Chester Arthur Stiles, the man who authorities allege videotaped himself raping a Las Vegas toddler, was arrested in Henderson on Monday night.
Stiles, 37, had been the subject of a nationwide manhunt since Sept. 28, when he was named as the man seen abusing a girl, about 3 years old, on a videotape that surfaced in Pahrump.
A routine traffic stop in the southern part of the valley ended his time as a fugitive.
About 7 p.m., Henderson police officer Mike Dye spotted a white Buick Century with no license plates on Green Valley Parkway at Sunset Road.
Dye pulled the car over but didn’t immediately recognize him. Henderson police officer Mike Gower arrived to back up Dye. When the two officers questioned the driver about the expired license he had given them, the driver admitted he was the man wanted for sexually assaulting a child.
“He finally told us, ‘Hey, I’m Chester Stiles. I’m the guy you’re looking for.’ And at that time he said, ‘I’m sick of running,'” Dye said at a news conference a few hours after the arrest.
The mother of one of the Las Vegas girls Chester Stiles is alleged to have molested was disappointed that Stiles was arrested.
She had hoped that when police caught up with him, the encounter would end with Stiles’ death, her lawyer, Jerry Donohue, said Tuesday.
“She’s angry enough that, if we had the death penalty for this kind of offense, she’d volunteer to pull the switch or pull the trigger,” Donohue said.
for convicted killer
Convicted killer William Castillo was 90 minutes away from death by lethal injection when the Nevada Supreme Court issued a stay to allow more time to consider legal issues raised by the ACLU of Nevada.
The order halting Castillo’s execution for the 1995 murder of a retired Las Vegas teacher did not detail the reasons for the court’s decision.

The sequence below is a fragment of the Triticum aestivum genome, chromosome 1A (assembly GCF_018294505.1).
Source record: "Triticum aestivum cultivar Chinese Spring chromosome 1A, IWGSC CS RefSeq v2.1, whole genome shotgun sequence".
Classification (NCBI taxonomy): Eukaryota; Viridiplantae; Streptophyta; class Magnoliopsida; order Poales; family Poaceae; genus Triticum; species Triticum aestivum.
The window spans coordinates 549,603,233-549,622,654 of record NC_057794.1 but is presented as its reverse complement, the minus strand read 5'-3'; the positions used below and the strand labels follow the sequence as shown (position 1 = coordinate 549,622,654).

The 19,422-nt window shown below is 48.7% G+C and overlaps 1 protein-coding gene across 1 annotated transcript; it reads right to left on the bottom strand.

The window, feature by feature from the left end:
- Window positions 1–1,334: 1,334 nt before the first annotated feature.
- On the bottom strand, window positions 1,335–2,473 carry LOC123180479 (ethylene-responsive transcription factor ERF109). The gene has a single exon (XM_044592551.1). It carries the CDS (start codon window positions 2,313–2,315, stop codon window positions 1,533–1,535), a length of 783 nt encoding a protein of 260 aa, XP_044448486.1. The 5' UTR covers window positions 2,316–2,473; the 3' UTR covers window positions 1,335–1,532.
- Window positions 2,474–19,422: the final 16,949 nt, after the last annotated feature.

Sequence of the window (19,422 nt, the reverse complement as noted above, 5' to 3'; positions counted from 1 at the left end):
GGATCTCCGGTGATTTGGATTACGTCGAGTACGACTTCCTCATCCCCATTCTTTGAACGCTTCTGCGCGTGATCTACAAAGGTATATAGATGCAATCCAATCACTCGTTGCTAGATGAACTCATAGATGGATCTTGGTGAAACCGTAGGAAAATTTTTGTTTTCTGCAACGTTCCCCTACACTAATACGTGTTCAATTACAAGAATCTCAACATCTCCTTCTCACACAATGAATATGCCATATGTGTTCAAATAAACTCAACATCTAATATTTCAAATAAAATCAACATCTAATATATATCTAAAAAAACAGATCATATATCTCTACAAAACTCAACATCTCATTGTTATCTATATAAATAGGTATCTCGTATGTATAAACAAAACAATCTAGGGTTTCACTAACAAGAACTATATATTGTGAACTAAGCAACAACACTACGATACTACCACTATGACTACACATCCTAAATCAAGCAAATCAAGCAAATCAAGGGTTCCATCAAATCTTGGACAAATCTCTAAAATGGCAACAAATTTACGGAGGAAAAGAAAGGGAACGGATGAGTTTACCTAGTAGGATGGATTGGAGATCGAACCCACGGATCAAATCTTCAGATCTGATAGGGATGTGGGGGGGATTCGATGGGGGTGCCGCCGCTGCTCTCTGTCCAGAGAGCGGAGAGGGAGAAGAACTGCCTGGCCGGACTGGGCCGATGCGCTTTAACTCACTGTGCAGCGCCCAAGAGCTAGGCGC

But during an emergency hearing earlier in the day, members of the court asked lawyers for the attorney general’s office and the Department of Corrections what harm would be caused by a delay while questions about the use of lethal injection were more thoroughly reviewed.
“What’s the hurry,” asked Justice Michael Cherry, during the hearing. “Where’s the fire?”
Prices drop, but not far enough
Despite declines in real estate prices, analysts said Southern Nevada is still short of affordable housing.
The median annual household income in Las Vegas was $53,000 in 2006, according to the U.S. Census Bureau. But the average price in September for a single-family home was $352,137, or nearly seven times the median income.
The average condominium or townhome cost $217,494, or more than four times the median income, last month.
“The affordability problem has not gone away at all,” said Jeremy Aguero, a principal in local economic-research firm Applied Analysis.
Chancellor refuses to plan for cuts
Chancellor Jim Rogers said he will refuse Gov. Jim Gibbons’ request for the university system to come up with a plan to save money.
Rogers said he does not think Gibbons will force the system to slice 5 percent, or $64 million, from its budget, as the governor has requested.
Rogers said he will not create a plan to do that.
“I don’t think that’ll happen,” he said. “I think that this is no time to panic.”
Prompted by concerns that the state’s revenue will not meet expectations, Gibbons had asked the Nevada System of Higher Education and the Department of Health and Human Services to come up with plans to reduce spending.
Magician’s building raided by FBI
FBI agents raided the Las Vegas warehouse of magician David Copperfield in an investigation of possible sexual misconduct by the illusionist, a source with knowledge of the investigation told the Review-Journal.
Copperfield’s accuser said the misconduct occurred outside the country, but the case came under the FBI’s jurisdiction because the accuser was a U.S. citizen, the source said.
Copperfield’s lawyer, David Chesnoff, confirmed his client was the subject of an investigation.
“If in fact those are the allegations, unfortunately false allegations are all too often made against famous individuals,” Chesnoff said.
Three police officers shot
Three Las Vegas police officers were shot after responding to a domestic disturbance call at an apartment complex just east of the Strip.
Police received a 911 call about 1:30 p.m. from a woman who said she was fighting with her son. Upon responding, officers engaged in a gunfight with the suspect.
One of the officers was shot in the right wrist. The other two officers were spared serious injury by a protective vest and an equipment belt.
“If this isn’t bravery to the extreme, I don’t know what is,” Sheriff Doug Gillespie said.
COMPILED BY MICHAEL SQUIRES READ THE FULL STORIES ONLINE AT www.reviewjournal.com/wirWeek In ReviewMore Information